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Robotics

Teaching From Space

A high school student interviews the crew of the International Space Station Learn more about how you and your students can get involved in real space missions.
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NASA Office of Education

Astronaut Barbara Morgan observes a student working on a computer Visit the NASA Education website. You'll discover a wealth of information including a list of current opportunities; education related feature stories; and contact information for project representatives.
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Robotics in Motion

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Mars Curiosity Rover

Artist's drawing of the Curiosity rover on MarsThe Curiosity rover will spend two years looking for signs of life on the Red Planet. Image Credit: NASA Curiosity is not your ordinary rover. It's bigger than a small car. The rover comes equipped "standard" with six-wheel rocker-bogie suspension and multiple camera systems, and its power supply doesn't rely on solar panels. Curiosity uses a radioisotope power generator so that it can roam longer and farther, traveling to more interesting places than previous missions. It has an expansive suite of science instruments named Sample Analysis at Mars, designed to analyze samples of material collected and delivered by the rover's arm.

› Mars Exploration Program →
› NASA Mars Missions
› Sample Analysis at MARS (SAM) →
› William Shatner and the Grand Entrance Video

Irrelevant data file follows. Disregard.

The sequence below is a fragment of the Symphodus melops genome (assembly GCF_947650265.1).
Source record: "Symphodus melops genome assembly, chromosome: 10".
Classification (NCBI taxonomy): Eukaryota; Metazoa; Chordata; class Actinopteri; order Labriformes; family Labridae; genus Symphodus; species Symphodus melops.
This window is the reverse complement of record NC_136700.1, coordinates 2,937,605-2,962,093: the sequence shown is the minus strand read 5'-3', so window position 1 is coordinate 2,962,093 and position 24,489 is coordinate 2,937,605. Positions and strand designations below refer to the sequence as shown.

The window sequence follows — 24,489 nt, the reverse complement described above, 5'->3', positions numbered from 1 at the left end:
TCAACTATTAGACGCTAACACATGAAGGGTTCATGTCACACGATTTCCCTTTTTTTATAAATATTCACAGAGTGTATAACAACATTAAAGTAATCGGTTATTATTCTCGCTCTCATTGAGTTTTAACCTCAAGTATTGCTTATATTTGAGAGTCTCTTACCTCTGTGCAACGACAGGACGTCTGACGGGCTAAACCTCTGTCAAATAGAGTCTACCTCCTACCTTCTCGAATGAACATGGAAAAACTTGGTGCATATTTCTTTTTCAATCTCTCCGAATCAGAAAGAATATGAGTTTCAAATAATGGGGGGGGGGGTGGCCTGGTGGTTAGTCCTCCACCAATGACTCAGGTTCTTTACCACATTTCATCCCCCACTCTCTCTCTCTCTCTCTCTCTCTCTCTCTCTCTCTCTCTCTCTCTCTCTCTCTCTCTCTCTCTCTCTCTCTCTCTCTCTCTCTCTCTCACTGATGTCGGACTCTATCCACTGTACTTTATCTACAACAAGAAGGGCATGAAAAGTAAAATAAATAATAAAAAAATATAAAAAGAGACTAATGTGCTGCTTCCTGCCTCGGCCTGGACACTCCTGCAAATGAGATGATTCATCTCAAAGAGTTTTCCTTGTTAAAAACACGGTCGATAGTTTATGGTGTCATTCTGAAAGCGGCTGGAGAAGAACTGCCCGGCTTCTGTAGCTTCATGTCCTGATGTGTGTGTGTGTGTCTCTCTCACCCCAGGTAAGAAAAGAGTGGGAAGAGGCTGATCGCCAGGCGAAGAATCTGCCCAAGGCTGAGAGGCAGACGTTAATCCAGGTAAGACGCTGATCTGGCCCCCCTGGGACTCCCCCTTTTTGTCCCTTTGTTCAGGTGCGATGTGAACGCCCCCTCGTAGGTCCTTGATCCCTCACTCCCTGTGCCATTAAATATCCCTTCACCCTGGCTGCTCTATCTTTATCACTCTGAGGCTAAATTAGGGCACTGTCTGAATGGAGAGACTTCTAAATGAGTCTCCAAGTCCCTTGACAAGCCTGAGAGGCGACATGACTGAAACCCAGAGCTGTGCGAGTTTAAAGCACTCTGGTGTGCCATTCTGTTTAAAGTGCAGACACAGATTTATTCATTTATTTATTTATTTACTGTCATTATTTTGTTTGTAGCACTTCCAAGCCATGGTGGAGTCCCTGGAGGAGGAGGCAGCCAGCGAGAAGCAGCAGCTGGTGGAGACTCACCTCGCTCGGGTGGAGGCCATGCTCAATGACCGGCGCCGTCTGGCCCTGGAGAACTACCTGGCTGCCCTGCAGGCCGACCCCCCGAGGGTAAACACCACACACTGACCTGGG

› Educational Resources →

Robotic Exploration Rover

Screenshot from rover gameTest your programming skills and move the robot around the obstacles. Image Credit: NASA NASA tests robots for exploration in areas called analogs. Analogs are places where the environment is similar to locations like Mars or the moon, where a robot may be used. One NASA analog is in the Arizona desert. NASA robotics experts conduct field tests in the desert to assess new ideas for rovers, spacewalks and ground support. Some of these tests are conducted by a team called Desert RATS, which stands for Desert Research And Technology Studies.

What is it like to be part of a team that designs and tests robots? Find out and test your programming skills with "ROVER". Guide the robot over an analog of 12 terrain grids without consuming all of his battery power. Watch out for obstacles!

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Video Gallery


International Space Station
Robotics on the International
Space Station
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Lunar Electric Rover
Desert RATS Testing
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A lunabotics robot
Lunabotics 2012
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A student working with a robot
Robotics Competitions
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Page Last Updated: March 26th, 2014
Page Editor: NASA Administrator